Yesterday, the SEC adopted long-awaited amendments to the best-price rule, Rule 14d-10, which brings the M&A world back to “normal” in the wake of conflicting decisions among the US Circuit Courts in this area during the past few years. Here is an opening statement from Corp Fin – and here is an opening statement from Chairman Cox.
As expected, the amendments:
– clarify that the rule applies only with respect to the consideration offered and paid for securities tendered in a tender offer
– clearly exclude compensation arrangements, so long as they meet certain requirements
– provide a safe harbor for compensation arrangements that are approved by independent directors
– include an exemption that contains specific substantive standards that must be satisfied
Join two of the SEC Staffers who drafted the rule amendments – as well as two former SEC Staffers who served in Corp Fin’s Office of Mergers & Acquisitions – in this newly announced DealLawyers.com webcast: “The Evolving ‘Best Price’ Rule.”
Good News for Section16.net Members!
For the many of you that are members of Section16.net, we have just tweaked our database so that you can use your ID and password for Section16.net to access the thousands of pages of content on Section16Treatise.net.
We have made this switch now, since the two sites will be combined next year – creating an even more comprehensive resource for all your Section 16 needs. Try a no-risk trial for 2007 if you are not yet a member (and get the rest of 2006 for free) – or if you already are a member, renew your membership today (as all memberships are on a calendar-year basis).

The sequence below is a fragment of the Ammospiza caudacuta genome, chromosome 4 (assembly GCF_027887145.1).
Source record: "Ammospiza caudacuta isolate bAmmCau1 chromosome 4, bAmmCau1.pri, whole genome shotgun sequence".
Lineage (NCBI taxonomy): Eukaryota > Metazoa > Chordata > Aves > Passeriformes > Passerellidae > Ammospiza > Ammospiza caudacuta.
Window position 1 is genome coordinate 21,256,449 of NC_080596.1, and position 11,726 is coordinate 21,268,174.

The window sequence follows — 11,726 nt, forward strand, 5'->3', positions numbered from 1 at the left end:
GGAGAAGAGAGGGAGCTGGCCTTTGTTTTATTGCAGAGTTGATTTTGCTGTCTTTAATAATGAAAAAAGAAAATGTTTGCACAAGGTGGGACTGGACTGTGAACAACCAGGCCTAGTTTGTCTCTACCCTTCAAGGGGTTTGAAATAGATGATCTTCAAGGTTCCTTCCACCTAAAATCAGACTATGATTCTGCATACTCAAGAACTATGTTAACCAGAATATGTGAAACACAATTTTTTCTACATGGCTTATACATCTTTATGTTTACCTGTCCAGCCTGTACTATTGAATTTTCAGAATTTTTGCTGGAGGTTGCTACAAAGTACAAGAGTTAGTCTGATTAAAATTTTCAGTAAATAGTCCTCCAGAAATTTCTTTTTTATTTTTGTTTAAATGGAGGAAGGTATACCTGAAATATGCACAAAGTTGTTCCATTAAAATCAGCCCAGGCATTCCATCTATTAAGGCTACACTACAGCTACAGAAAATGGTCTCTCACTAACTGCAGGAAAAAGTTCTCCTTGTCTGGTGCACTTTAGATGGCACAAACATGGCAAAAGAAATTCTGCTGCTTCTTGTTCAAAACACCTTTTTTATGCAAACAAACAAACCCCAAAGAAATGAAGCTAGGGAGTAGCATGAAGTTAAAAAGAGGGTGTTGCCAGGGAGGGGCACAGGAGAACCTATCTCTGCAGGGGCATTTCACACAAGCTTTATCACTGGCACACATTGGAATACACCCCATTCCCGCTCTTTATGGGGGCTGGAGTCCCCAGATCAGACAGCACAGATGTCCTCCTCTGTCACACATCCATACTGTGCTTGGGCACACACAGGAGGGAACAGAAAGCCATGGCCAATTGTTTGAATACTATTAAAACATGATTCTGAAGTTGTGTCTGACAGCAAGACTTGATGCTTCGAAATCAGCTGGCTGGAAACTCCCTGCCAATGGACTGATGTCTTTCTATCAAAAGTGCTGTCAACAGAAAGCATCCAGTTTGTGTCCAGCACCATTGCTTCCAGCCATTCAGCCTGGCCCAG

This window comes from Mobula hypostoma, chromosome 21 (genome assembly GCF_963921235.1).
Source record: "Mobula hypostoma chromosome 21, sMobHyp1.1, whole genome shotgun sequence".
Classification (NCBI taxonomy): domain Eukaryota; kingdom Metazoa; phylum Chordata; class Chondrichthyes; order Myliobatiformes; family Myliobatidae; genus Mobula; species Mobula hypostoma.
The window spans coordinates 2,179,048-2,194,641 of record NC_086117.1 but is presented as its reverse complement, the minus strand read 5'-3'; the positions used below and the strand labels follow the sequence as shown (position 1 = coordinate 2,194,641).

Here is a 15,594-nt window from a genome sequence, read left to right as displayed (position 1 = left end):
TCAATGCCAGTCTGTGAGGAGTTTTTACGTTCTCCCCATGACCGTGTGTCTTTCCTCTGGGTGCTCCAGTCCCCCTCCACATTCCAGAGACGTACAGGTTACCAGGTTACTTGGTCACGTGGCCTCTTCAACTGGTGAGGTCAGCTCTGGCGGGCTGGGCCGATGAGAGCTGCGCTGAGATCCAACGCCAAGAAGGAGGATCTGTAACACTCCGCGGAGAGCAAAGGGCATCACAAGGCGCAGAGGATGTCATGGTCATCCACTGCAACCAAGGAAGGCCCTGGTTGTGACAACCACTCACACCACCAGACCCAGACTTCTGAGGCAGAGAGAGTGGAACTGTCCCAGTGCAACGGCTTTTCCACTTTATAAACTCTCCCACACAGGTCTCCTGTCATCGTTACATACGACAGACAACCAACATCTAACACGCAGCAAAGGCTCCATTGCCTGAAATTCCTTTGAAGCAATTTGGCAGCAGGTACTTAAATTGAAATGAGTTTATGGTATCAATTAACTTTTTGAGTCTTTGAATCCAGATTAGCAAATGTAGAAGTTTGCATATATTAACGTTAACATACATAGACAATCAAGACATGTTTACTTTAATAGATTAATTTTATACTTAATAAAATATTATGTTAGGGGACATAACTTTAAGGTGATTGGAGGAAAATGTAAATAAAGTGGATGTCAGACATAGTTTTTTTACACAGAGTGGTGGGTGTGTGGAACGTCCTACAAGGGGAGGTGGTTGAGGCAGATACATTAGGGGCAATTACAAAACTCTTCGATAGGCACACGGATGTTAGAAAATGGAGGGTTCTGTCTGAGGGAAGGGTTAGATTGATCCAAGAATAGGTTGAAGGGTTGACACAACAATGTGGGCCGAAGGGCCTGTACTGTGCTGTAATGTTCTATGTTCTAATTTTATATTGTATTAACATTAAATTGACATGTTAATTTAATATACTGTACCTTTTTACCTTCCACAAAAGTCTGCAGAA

Watch Out for those “Stealth” Restatements II
A few members reacted to my blog on “stealth” restatements. Here is one of those reactions: “I saw the WSJ article on “stealth restatements” and pulled the Form 8-Ks referenced in the article. My take on it is that the SEC Staff, through the comment letter process, is “informally” changing its policy on when an Item 4.02 Form 8-K is required.
The crux of an Item 4.02 filing is that a company’s Board, or the chief accounting officer, or the company’s external auditor concludes that previously issued financial statements “should no longer be relied upon because of an error in such financial statements” as addressed in APB No. 20. There are lots of situations – including, it would appear, the Sun Microsystems and Inter-Tel restatements – where a company restates its financial statements to correct and error, but the restatement does not cause the company or the external auditors to conclude that the prior financial statements cannot be relied upon. My reading of Item 4.02 is that a Form 8-K would not be required in those instances. By their comment letters, the SEC Staff seems to be expanding Item 4.02 to reach restatements where that critical conclusion has not been made. I don’t see any basis for that in the instructions to Item 4.02 or in the FAQ’s. Am I missing something in this analysis?”
Feel free to weigh in with your own analysis or experiences on this one by shooting me an email.